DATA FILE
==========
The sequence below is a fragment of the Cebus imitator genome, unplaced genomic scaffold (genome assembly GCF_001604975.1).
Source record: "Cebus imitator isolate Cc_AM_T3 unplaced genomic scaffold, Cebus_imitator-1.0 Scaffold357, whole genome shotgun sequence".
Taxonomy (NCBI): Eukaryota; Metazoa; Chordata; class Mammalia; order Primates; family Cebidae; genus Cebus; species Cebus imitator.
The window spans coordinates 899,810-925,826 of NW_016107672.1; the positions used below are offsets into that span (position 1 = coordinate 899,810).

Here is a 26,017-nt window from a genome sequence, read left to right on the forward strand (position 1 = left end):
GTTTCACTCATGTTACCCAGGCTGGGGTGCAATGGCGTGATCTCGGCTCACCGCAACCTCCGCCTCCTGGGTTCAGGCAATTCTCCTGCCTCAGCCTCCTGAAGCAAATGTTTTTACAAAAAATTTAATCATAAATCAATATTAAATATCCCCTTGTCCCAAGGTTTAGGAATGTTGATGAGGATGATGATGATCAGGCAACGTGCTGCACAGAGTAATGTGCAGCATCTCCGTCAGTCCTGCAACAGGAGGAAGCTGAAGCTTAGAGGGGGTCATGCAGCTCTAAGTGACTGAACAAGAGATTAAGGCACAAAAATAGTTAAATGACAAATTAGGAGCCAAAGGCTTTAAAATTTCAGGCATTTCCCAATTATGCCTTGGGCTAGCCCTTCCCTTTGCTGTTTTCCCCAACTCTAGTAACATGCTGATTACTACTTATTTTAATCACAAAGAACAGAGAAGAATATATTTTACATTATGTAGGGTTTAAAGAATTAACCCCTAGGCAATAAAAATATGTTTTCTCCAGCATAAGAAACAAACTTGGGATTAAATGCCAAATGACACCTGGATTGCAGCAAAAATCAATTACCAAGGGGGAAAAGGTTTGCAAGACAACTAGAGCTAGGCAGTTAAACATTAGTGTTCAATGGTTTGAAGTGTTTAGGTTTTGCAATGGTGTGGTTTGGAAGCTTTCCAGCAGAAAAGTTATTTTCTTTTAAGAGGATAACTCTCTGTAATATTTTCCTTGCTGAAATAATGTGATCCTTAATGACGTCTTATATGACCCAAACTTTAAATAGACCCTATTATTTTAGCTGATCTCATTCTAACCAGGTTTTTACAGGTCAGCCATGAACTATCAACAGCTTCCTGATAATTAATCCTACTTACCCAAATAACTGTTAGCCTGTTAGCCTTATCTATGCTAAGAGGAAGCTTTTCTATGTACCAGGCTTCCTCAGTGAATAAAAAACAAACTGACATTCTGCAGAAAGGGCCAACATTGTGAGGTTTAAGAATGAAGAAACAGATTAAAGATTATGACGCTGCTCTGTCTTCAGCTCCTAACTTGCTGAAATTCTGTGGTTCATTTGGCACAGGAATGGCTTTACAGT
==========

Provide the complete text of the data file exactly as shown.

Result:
The sequence below is a fragment of the Cebus imitator genome, unplaced genomic scaffold (genome assembly GCF_001604975.1).
Source record: "Cebus imitator isolate Cc_AM_T3 unplaced genomic scaffold, Cebus_imitator-1.0 Scaffold357, whole genome shotgun sequence".
Taxonomy (NCBI): Eukaryota; Metazoa; Chordata; class Mammalia; order Primates; family Cebidae; genus Cebus; species Cebus imitator.
The window spans coordinates 899,810-925,826 of NW_016107672.1; the positions used below are offsets into that span (position 1 = coordinate 899,810).

Here is a 26,017-nt window from a genome sequence, read left to right on the forward strand (position 1 = left end):
GTTTCACTCATGTTACCCAGGCTGGGGTGCAATGGCGTGATCTCGGCTCACCGCAACCTCCGCCTCCTGGGTTCAGGCAATTCTCCTGCCTCAGCCTCCTGAAGCAAATGTTTTTACAAAAAATTTAATCATAAATCAATATTAAATATCCCCTTGTCCCAAGGTTTAGGAATGTTGATGAGGATGATGATGATCAGGCAACGTGCTGCACAGAGTAATGTGCAGCATCTCCGTCAGTCCTGCAACAGGAGGAAGCTGAAGCTTAGAGGGGGTCATGCAGCTCTAAGTGACTGAACAAGAGATTAAGGCACAAAAATAGTTAAATGACAAATTAGGAGCCAAAGGCTTTAAAATTTCAGGCATTTCCCAATTATGCCTTGGGCTAGCCCTTCCCTTTGCTGTTTTCCCCAACTCTAGTAACATGCTGATTACTACTTATTTTAATCACAAAGAACAGAGAAGAATATATTTTACATTATGTAGGGTTTAAAGAATTAACCCCTAGGCAATAAAAATATGTTTTCTCCAGCATAAGAAACAAACTTGGGATTAAATGCCAAATGACACCTGGATTGCAGCAAAAATCAATTACCAAGGGGGAAAAGGTTTGCAAGACAACTAGAGCTAGGCAGTTAAACATTAGTGTTCAATGGTTTGAAGTGTTTAGGTTTTGCAATGGTGTGGTTTGGAAGCTTTCCAGCAGAAAAGTTATTTTCTTTTAAGAGGATAACTCTCTGTAATATTTTCCTTGCTGAAATAATGTGATCCTTAATGACGTCTTATATGACCCAAACTTTAAATAGACCCTATTATTTTAGCTGATCTCATTCTAACCAGGTTTTTACAGGTCAGCCATGAACTATCAACAGCTTCCTGATAATTAATCCTACTTACCCAAATAACTGTTAGCCTGTTAGCCTTATCTATGCTAAGAGGAAGCTTTTCTATGTACCAGGCTTCCTCAGTGAATAAAAAACAAACTGACATTCTGCAGAAAGGGCCAACATTGTGAGGTTTAAGAATGAAGAAACAGATTAAAGATTATGACGCTGCTCTGTCTTCAGCTCCTAACTTGCTGAAATTCTGTGGTTCATTTGGCACAGGAATGGCTTTACAGT